The US Federal Aviation Administration is to unveil in the next few weeks a new safety initiative covering detailed inspection of wiring and other operating systems for older airliners.

The probe, with phased implementation, will cover such systems as aircraft wiring, control systems, hydraulics, pneumatics and pumps. The safety initiative, expected to be a joint government-industry effort, will be similar to the agency's existing ageing-aircraft inspection programme, which covers the structure of older airliners.

The ageing-aircraft project grew out of the accident in 1988 to an Aloha Airlines Boeing 737, when its upper fuselage skin peeled away in flight because of corrosion which went undetected during normal maintenance inspections.

The FAA says that the safety project is partially connected to fuel tank wiring checks ordered in the wake of the loss of a 25-year-old TWA Boeing 747-100 in July 1996. Wiring problems are suspected to have caused the in-flight explosion. The FAA says the planned safety programme is an outgrowth of the 1997 Gore Report, which advised expansion of the ageing aircraft programme to cover non-structural systems.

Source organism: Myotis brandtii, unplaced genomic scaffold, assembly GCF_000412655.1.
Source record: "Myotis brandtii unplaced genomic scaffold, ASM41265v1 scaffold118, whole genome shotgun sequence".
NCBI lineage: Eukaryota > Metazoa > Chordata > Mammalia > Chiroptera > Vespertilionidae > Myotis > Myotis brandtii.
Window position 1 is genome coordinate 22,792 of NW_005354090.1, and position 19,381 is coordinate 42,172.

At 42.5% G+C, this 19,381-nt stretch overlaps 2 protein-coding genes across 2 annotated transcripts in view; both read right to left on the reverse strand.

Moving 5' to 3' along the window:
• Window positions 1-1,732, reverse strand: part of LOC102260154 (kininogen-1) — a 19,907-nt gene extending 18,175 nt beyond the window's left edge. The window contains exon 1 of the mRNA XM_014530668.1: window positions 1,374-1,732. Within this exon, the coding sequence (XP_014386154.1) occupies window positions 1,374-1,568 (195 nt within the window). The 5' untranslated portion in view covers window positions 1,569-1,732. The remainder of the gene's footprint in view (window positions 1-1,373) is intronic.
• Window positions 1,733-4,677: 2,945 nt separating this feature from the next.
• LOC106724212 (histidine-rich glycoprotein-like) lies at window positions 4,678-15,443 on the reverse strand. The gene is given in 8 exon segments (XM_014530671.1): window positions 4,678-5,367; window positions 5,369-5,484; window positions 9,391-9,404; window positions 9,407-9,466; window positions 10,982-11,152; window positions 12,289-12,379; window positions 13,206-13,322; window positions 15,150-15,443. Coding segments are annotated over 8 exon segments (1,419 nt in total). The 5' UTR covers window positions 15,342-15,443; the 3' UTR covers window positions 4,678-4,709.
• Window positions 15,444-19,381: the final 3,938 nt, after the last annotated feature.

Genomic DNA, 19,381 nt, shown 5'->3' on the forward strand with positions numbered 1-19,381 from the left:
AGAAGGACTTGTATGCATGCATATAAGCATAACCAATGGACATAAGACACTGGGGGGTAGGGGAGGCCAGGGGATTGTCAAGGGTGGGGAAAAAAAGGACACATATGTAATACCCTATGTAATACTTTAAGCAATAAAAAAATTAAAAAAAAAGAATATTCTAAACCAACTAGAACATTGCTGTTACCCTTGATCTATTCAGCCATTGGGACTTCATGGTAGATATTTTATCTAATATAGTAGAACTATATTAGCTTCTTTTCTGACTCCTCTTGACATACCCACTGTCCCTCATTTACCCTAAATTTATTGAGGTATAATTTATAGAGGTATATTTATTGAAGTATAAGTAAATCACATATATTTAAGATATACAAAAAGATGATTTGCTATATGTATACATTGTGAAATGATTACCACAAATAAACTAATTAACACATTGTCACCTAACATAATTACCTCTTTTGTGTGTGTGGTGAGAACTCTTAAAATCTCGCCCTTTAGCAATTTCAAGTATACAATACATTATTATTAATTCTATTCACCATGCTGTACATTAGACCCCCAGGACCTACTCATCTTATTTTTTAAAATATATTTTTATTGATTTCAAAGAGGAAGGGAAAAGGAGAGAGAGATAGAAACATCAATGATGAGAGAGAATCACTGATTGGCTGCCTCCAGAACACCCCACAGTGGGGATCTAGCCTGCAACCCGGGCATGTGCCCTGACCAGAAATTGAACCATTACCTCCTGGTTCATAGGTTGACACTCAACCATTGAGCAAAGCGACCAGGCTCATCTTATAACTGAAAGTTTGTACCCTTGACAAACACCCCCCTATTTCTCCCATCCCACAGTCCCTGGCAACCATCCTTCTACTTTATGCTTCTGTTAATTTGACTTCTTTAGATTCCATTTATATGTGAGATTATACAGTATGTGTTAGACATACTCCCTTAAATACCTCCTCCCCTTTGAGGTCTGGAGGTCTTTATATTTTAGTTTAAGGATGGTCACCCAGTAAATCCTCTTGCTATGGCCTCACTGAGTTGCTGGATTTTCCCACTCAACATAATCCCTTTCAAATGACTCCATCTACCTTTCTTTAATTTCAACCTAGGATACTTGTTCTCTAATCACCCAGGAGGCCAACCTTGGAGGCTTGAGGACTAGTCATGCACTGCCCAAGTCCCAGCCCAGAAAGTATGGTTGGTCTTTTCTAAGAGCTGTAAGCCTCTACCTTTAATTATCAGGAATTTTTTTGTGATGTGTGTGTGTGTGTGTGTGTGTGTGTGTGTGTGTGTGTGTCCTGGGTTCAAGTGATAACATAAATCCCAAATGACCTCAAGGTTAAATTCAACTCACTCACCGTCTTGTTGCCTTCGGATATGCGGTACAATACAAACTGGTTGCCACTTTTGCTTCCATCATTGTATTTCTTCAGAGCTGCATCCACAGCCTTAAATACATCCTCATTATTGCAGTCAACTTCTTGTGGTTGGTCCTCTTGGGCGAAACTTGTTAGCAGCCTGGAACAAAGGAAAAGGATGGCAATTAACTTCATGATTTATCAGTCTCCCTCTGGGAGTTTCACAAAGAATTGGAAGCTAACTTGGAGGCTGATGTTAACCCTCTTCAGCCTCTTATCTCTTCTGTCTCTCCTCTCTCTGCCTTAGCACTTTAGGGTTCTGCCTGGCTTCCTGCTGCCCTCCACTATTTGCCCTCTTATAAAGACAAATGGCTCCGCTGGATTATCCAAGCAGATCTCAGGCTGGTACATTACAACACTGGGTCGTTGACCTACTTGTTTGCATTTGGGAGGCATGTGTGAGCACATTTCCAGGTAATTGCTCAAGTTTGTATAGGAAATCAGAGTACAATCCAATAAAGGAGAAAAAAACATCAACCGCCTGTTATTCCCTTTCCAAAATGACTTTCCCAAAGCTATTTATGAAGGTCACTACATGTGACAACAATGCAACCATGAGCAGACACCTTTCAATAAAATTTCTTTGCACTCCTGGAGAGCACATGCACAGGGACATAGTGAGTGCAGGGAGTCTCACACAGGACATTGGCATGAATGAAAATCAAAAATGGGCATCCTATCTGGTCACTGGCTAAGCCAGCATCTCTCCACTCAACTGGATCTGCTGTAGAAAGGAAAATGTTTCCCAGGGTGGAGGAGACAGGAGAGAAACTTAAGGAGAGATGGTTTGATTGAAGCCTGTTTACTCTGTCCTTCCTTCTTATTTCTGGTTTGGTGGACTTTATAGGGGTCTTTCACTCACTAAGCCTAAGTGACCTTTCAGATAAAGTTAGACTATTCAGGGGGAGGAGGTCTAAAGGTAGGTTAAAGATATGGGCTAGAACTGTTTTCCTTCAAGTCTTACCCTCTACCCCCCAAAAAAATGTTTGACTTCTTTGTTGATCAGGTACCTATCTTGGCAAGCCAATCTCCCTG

The association says that little is known about the potential effects which age could have on non-structural components, including wiring harnesses, cables, pumps and actuators.

Items such as these have received scant attention in the past because "-neither the manufacturers nor the commercial airlines consider the ageing of non-structural components to pose serious safety problems, primarily because they consider their redundancy, replacement upon failure and periodic, programmed maintenance to be sufficient to assure aircraft safety," says the Gore report.

Source: Flight International